Date fruit samples (10 g) were soaked in 100 mL beakers containing NaOH solutions (75 mL, 2 M) and homogenized for 5 min using Ultra-Turrax T-25 (IKA, Staufen, Germany)19. Then, an ultrasound extraction was done using a Sonifier (SFX550, 1/2ʺ Dia Tapped disruptor horn, Branson Ultrasonics, Danbury, USA) at a frequency of 30 kHz and room temperature for 30 min. Thereafter, the mixture was centrifuged at 7240 Xg for 15 min at room temperature. After three consecutive extractions with intermittent centrifugations, the dark brown supernatants of alkali-soluble pigment were pooled and the pellet was discarded. The collected supernatant was treated with a concentrated hydrochloric acid solution to pH 2 and allowed to stand for 2 h followed by centrifugation (4070 Xg for 15 min at room temperature) to precipitate the melanin. The supernatant was discarded, and the crude pellet obtained was purified by organic solvents (chloroform, ethyl acetate, and ethanol) to remove lipids and other residues and repeated precipitations. The levels of dry melanin in each variety were determined gravimetrically, and the melanin was stored at 4 °C in the dark for further analysis.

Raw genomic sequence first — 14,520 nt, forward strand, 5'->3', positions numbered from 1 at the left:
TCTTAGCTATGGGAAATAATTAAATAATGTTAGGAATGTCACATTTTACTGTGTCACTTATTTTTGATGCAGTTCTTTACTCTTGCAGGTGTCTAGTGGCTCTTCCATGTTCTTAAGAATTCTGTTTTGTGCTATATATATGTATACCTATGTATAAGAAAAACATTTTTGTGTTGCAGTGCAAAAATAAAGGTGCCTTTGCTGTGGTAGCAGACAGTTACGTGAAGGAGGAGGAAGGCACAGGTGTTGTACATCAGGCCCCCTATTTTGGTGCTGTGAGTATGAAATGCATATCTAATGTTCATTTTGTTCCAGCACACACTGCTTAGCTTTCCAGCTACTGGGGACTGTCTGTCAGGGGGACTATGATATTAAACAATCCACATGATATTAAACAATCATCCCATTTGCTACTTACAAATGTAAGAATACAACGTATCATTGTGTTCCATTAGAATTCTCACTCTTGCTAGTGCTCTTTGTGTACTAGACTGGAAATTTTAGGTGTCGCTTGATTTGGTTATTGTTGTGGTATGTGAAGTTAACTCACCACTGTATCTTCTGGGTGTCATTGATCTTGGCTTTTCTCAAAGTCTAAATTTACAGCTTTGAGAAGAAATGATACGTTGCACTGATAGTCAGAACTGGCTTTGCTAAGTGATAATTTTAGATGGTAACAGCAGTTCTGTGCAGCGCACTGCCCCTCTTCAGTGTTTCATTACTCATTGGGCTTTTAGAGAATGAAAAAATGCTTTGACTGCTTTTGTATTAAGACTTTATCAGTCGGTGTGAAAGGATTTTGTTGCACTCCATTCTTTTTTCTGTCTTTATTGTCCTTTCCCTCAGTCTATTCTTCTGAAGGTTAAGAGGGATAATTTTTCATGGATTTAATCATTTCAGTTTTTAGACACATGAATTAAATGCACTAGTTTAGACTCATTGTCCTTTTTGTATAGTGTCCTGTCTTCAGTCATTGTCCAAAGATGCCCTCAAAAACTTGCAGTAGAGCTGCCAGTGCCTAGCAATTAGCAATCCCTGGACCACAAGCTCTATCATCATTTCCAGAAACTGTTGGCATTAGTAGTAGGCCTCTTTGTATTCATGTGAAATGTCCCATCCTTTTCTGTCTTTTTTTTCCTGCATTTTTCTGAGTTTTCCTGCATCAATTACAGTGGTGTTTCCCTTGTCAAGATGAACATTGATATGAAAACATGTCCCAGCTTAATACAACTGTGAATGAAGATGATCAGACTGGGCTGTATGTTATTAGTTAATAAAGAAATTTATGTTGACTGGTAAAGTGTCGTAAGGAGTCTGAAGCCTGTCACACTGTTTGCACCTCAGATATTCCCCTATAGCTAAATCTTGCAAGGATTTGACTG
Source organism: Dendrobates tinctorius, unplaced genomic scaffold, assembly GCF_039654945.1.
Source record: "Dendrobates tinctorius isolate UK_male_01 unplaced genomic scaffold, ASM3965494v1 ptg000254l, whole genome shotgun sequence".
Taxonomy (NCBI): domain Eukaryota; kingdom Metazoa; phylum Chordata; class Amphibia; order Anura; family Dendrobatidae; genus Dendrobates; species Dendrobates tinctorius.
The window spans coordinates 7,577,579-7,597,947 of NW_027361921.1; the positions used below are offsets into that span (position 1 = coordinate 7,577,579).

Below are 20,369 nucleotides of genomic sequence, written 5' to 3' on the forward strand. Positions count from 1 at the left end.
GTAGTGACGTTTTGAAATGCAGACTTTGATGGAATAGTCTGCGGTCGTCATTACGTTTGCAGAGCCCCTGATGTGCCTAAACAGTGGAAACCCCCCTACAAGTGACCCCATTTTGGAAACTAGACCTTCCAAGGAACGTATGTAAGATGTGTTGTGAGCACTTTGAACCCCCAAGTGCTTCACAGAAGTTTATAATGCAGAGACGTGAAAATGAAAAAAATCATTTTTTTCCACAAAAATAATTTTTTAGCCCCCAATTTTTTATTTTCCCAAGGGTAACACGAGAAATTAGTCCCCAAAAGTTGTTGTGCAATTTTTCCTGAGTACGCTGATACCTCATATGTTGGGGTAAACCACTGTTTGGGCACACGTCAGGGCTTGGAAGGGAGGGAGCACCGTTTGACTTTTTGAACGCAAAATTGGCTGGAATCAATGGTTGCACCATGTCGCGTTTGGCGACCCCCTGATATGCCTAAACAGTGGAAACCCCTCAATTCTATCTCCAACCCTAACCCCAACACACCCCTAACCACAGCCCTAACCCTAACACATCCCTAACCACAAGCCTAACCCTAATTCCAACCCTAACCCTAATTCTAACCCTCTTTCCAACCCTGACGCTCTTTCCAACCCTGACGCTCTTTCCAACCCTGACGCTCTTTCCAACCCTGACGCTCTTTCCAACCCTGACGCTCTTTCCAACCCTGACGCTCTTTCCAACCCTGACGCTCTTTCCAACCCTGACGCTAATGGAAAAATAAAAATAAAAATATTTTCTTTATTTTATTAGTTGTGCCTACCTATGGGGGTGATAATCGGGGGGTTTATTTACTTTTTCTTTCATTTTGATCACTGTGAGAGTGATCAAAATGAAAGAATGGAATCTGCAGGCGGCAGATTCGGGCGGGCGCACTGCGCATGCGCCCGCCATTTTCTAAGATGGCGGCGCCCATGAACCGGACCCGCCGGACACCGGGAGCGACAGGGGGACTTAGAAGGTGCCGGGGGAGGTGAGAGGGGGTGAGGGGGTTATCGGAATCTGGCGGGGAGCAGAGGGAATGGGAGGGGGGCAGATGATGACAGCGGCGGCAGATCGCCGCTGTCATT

The method of Hou et al.38 was followed for preliminary identification of extracted melanin. Solubility of date fruit melanin (10 mg) was tested in acetic acid, acetone, chloroform, distilled water, Dimethyl sulfoxide (DMSO), ethanol, ethyl acetate, methanol, 1 M hydrochloric acid, 1 M sodium hydroxide/sodium carbonate (20 mL each) after shaking and letting stand for 3 h. The pigment was also precipitated with 1% FeCl322. The color of the melanin samples was measured as l*, a*, and b* color values using Hunter Lab colorimeter (Hunter Lab Inc., Reston, VA, USA). Melanin samples (0.5 g) were dissolved in NaOH (0.01 M 100 mL) to get 0.5% melanin solution, and after 5 min of sonication, its UV–visible spectra were scanned from the range of 200–700 nm using a BioTek EPOCH 2 Microplate spectrophotometer (Agilent, Santa Clara, USA)39. Attenuated total reflectance spectroscopy (ATR-FTIR) was performed using Spectrum Two IR coupled with Universal ATR (Perkin-Elmer inc., Norwalk, CT, USA). Date fruit melanin was placed on the ATR diamond crystal plate and scanned in the spectral range from 4000 cm−1 to 400 cm−1 at room temperature.